For some, career change is driven by the sense that they've been doing the same thing for far too long. Jean Blosser, 59, spent 35 years in academia as a speech-pathology professor and administrator. "I was kind of dying on the vine—I needed something more," she says. One day she read a newspaper story about Progressus Therapy, a speech-therapy firm. "That was that 'aha' event," she says, and she began researching how to apply for a job that didn't necessarily even exist. Convinced that her specialized training and leadership skills made her a perfect fit, she persisted in asking for meetings to explain why the firm needed her. Today she's VP for therapy programs and quality. "We created something that was a perfect fit for me and for the company," she says. "My move was risky, but it was worth it."

Some job changes begin with an ominous summons to a conference room, where an HR executive dispatches workers to the purgatory of unemployment. These corporate executions were rare when boomers' parents ruled the workplace; back then, companies "furloughed" manufacturing workers when times were slow but brought them back when sales picked up. Today, in contrast, many companies slice the white-collar head count in good times and bad. "Over the years, the permanent separation of people from their jobs, abruptly and against their wishes, gradually became a standard management practice," writes New York Times economics reporter Louis Uchitelle in his new book, "The Disposable American: Layoffs and Their Consequences." Since the 1980s, he figures, more than 30 million workers have been downsized—the majority of them baby boomers.

For some of these folks, the new gigs they land don't quite get them back to even. Bob Dew, 52, was laid off as a welder at a Fortune 500 company in Cleveland in 2002. After 30 years there, he draws a $1,300-a-month pension, but to supplement that income he works as a $7-an-hour shift supervisor at a drugstore; during baseball season he works a second job as an usher at a minor-league park. "It's actually a lot of fun," he says, and since neither job is physically demanding, he can probably do both into old age. But he now eschews name-brand products for generic and has put off his hopes to travel. His retirement plans are "dramatically different" since his layoff, he says. "Everything fell apart, and now I'm very guarded with cash."

Some boomers deal with a layoff by trying to turn their passions into careers. Ellen Satter, 44, spent more than 18 years as a computer programmer for NASDAQ before being laid off on April 25. "I could see the writing on the wall," she says, describing how her team had been cut back over time, with more work piled on survivors like her. To prepare for the inevitable, Satter took night classes to earn an M.B.A. Now, with a generous severance package as a cushion, she's set out to create Career 2.0. "I realized I could do anything," she says. "I'm thrilled." She is about to lease a storefront space, and in October she'll open a scrapbooking store. "I can't see how I can get bored with scrapbooking," she says.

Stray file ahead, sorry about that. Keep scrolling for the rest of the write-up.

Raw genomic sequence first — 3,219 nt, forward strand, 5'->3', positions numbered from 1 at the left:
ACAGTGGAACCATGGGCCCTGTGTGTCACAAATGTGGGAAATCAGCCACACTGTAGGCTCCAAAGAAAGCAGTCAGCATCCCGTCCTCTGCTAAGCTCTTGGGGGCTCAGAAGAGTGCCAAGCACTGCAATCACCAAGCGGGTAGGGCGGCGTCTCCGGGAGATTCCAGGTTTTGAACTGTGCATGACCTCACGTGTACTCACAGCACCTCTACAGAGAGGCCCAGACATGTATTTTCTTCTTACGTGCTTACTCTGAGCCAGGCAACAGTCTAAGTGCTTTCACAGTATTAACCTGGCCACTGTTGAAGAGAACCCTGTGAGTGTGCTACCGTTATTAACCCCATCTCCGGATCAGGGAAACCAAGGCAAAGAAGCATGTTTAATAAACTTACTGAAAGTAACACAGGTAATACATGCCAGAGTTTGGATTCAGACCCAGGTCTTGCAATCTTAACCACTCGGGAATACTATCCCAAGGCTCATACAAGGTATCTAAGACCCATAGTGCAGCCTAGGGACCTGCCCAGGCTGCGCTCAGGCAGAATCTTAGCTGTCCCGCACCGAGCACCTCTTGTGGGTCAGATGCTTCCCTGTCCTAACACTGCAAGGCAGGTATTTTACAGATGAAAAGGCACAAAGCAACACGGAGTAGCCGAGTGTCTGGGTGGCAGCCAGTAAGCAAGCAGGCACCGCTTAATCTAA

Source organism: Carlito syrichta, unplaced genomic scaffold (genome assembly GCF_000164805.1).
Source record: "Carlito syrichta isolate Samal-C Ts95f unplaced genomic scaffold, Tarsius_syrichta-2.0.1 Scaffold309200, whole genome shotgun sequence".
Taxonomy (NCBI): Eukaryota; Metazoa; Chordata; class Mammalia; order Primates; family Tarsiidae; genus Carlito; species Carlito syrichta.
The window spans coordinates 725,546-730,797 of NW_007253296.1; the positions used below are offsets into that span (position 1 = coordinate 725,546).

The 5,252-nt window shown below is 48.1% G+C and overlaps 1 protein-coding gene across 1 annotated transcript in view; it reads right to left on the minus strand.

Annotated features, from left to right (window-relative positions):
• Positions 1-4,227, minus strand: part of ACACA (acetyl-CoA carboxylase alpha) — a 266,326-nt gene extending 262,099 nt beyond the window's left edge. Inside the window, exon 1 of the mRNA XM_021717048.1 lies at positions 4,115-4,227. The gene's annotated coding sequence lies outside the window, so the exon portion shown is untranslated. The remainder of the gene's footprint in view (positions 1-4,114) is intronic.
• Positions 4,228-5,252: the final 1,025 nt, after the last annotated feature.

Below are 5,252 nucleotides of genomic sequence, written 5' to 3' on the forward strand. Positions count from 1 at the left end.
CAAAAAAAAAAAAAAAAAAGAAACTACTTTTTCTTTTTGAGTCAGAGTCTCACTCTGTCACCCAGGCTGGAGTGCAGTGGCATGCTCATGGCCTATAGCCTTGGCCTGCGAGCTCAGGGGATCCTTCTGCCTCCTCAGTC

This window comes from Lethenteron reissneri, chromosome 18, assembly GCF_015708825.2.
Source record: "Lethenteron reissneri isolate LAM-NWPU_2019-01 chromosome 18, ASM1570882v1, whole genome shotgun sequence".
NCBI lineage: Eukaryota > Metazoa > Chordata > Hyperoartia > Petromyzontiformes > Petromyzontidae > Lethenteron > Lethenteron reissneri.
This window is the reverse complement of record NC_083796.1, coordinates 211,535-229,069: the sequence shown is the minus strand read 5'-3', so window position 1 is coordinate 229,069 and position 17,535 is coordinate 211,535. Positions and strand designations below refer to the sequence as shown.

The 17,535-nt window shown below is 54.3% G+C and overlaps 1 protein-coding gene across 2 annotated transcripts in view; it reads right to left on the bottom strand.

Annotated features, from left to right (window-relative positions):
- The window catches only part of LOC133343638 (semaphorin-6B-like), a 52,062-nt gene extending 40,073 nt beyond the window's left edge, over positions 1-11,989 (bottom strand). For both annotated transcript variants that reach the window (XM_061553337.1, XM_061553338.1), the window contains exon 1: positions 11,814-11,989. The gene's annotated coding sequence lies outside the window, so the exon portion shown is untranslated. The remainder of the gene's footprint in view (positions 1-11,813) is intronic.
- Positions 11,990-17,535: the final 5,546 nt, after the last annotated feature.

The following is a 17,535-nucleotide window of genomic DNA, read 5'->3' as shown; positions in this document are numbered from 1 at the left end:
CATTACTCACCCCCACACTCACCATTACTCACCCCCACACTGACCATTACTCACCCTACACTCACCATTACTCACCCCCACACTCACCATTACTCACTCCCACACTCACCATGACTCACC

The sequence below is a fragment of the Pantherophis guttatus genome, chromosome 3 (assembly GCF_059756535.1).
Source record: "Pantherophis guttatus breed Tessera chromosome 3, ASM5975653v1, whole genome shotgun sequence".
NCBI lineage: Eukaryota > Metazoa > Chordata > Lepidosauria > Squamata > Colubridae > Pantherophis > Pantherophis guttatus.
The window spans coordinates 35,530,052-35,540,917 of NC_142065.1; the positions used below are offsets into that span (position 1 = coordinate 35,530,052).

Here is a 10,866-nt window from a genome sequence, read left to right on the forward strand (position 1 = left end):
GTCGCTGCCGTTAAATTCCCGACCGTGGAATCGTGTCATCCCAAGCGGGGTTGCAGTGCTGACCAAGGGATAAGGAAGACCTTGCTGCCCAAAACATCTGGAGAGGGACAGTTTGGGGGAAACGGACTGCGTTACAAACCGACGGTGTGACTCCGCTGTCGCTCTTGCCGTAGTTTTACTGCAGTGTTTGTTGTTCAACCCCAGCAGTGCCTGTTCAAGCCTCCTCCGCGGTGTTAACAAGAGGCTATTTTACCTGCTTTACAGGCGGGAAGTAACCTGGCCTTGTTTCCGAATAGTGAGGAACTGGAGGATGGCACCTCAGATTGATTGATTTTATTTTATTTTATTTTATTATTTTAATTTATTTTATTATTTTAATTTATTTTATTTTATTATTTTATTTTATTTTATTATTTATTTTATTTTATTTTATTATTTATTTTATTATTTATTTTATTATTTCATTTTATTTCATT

Most of the newbie entrepreneurs who are making these leaps say they have no illusions about the economics involved. Yes, there's more upside if a new business flourishes, but the trade-off is less financial security. Russ Klettke, 47, escaped a job as a corporate-communications executive to become a certified fitness trainer and research assistant at Northwestern University. On any given day he may be studying how strength training affects hardening of the arteries, or teaching a spin class, training clients one-on-one or working on a follow-up to his 2004 men's diet book. "Being split up between different gigs is exciting," he says. Financially, his new life feels more precarious, "but I wake up every morning and a list pops into my head of all the things I have to do that day, and I like that."

Of course, the people who make these career segues aren't the only ones affected—many have spouses and families who share the joys, pains and risks. Jay and Kendra Jeffcoat have been married for 38 years, but for the past two they've had a commuter marriage so that Jay, a 60-year-old lawyer, can stay in San Diego and work for the Sidney Kimmel Cancer Center, while Kendra works two hours east as a VP of academic affairs at Imperial Valley College. They see each other on weekends and have one "date night" each week midway between their homes. "She supports me and I support her," says Jay, who's looking forward to Kendra's full-time return to San Diego in July. For Tina Thompson, her husband's job transfer from Los Angeles to northern California in 2002 gave her the chance to ditch her teaching career to open an organic-kosher-vegetarian bakery in Pacific Grove. Now her goal is to "make others happy with my cooking," she says.

With life expectancies rising and traditional pension plans evaporating, these folks may need to keep their new careers going for years to come. Most experts predict baby boomers will work longer than their parents, and not just for financial necessity, but also to prevent boredom. According to a report called "The Future of Retirement" by the HSBC bank, "later life is increasingly seen as a time of opportunity and reinvention, rather than of rest and relaxation." The AARP says close to 70 percent of Americans plan to work at least part time during their "retirement" years—for money as well as a sense of purpose. Among human-resource pros, there are countless task forces studying ways that companies can better accommodate seniors. The AARP even gives annual awards to the Best Employers for Workers Over 50; last year's winners included Volkswagen, Michelin and Whirlpool.

Aside from targeting firms with a senior-friendly track record, there are other steps aspiring career-changers can take. Fein says that just as college students routinely do internships to explore careers, older adults should test-drive new jobs, too. "It's important for people who are thinking about doing something new to try it out in a low-cost, low-risk environment," he says, which often means keeping your day job in the meantime. Sometimes the results will surprise you. Fein recalls a woman intent on opening her own greeting-card store. After working weekends in a similar shop, she realized she didn't really like dealing with customers. Fein says the happiest career changers are those who are jumping toward a new job, rather than trying to escape an existing one. (Click here to see Fein's career-change questionnaire.)

Embracing this advice has helped Janice Stein as she's moved through more careers than she ever expected to have. Stein, 47, has worked as an engineer for Northrop, then as a marketer with several Silicon Valley companies and a Norwegian videoconferencing firm. Two years ago, tired of nonstop travel and her constantly ringing cell phone, she quit to start a business finishing quilts that hobbyists had sewn. "At some point, you have to step back and decide to have a life," she says. She's enjoyed that self-created gig, but now she wants health benefits and more security, so she's going back to school to become certified in medical imaging. She'll be using technology that didn't exist when she came out of college a generation ago—just the kind of adventure these self-determined boomers have grown to welcome.